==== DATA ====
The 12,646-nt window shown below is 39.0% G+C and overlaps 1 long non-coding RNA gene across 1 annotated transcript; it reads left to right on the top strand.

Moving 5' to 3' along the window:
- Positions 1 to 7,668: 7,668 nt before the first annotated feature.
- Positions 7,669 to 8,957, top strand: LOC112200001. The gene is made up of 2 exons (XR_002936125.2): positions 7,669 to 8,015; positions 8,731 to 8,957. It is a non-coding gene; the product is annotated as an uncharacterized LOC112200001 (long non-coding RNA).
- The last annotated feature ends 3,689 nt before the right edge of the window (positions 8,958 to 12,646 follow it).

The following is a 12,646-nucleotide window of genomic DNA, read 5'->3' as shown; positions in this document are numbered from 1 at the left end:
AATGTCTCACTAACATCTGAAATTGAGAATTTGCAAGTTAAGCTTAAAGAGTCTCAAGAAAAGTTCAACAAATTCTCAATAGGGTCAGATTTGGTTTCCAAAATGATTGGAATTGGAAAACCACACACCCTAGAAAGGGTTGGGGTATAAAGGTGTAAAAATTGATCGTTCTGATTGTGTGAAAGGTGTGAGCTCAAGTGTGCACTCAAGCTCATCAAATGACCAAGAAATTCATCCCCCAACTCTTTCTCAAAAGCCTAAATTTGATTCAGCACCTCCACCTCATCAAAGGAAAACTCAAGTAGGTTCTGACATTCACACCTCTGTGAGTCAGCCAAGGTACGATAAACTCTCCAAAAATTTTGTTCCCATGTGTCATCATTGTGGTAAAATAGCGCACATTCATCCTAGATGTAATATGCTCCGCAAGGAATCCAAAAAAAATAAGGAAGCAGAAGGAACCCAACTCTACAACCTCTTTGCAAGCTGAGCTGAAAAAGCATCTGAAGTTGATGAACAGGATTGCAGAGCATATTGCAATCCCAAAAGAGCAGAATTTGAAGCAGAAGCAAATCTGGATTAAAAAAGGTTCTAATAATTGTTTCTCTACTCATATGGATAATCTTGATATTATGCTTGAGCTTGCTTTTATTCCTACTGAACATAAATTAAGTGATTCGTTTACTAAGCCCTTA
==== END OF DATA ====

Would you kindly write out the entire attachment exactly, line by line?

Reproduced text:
The 12,646-nt window shown below is 39.0% G+C and overlaps 1 long non-coding RNA gene across 1 annotated transcript; it reads left to right on the top strand.

Moving 5' to 3' along the window:
- Positions 1 to 7,668: 7,668 nt before the first annotated feature.
- Positions 7,669 to 8,957, top strand: LOC112200001. The gene is made up of 2 exons (XR_002936125.2): positions 7,669 to 8,015; positions 8,731 to 8,957. It is a non-coding gene; the product is annotated as an uncharacterized LOC112200001 (long non-coding RNA).
- The last annotated feature ends 3,689 nt before the right edge of the window (positions 8,958 to 12,646 follow it).

The following is a 12,646-nucleotide window of genomic DNA, read 5'->3' as shown; positions in this document are numbered from 1 at the left end:
AATGTCTCACTAACATCTGAAATTGAGAATTTGCAAGTTAAGCTTAAAGAGTCTCAAGAAAAGTTCAACAAATTCTCAATAGGGTCAGATTTGGTTTCCAAAATGATTGGAATTGGAAAACCACACACCCTAGAAAGGGTTGGGGTATAAAGGTGTAAAAATTGATCGTTCTGATTGTGTGAAAGGTGTGAGCTCAAGTGTGCACTCAAGCTCATCAAATGACCAAGAAATTCATCCCCCAACTCTTTCTCAAAAGCCTAAATTTGATTCAGCACCTCCACCTCATCAAAGGAAAACTCAAGTAGGTTCTGACATTCACACCTCTGTGAGTCAGCCAAGGTACGATAAACTCTCCAAAAATTTTGTTCCCATGTGTCATCATTGTGGTAAAATAGCGCACATTCATCCTAGATGTAATATGCTCCGCAAGGAATCCAAAAAAAATAAGGAAGCAGAAGGAACCCAACTCTACAACCTCTTTGCAAGCTGAGCTGAAAAAGCATCTGAAGTTGATGAACAGGATTGCAGAGCATATTGCAATCCCAAAAGAGCAGAATTTGAAGCAGAAGCAAATCTGGATTAAAAAAGGTTCTAATAATTGTTTCTCTACTCATATGGATAATCTTGATATTATGCTTGAGCTTGCTTTTATTCCTACTGAACATAAATTAAGTGATTCGTTTACTAAGCCCTTA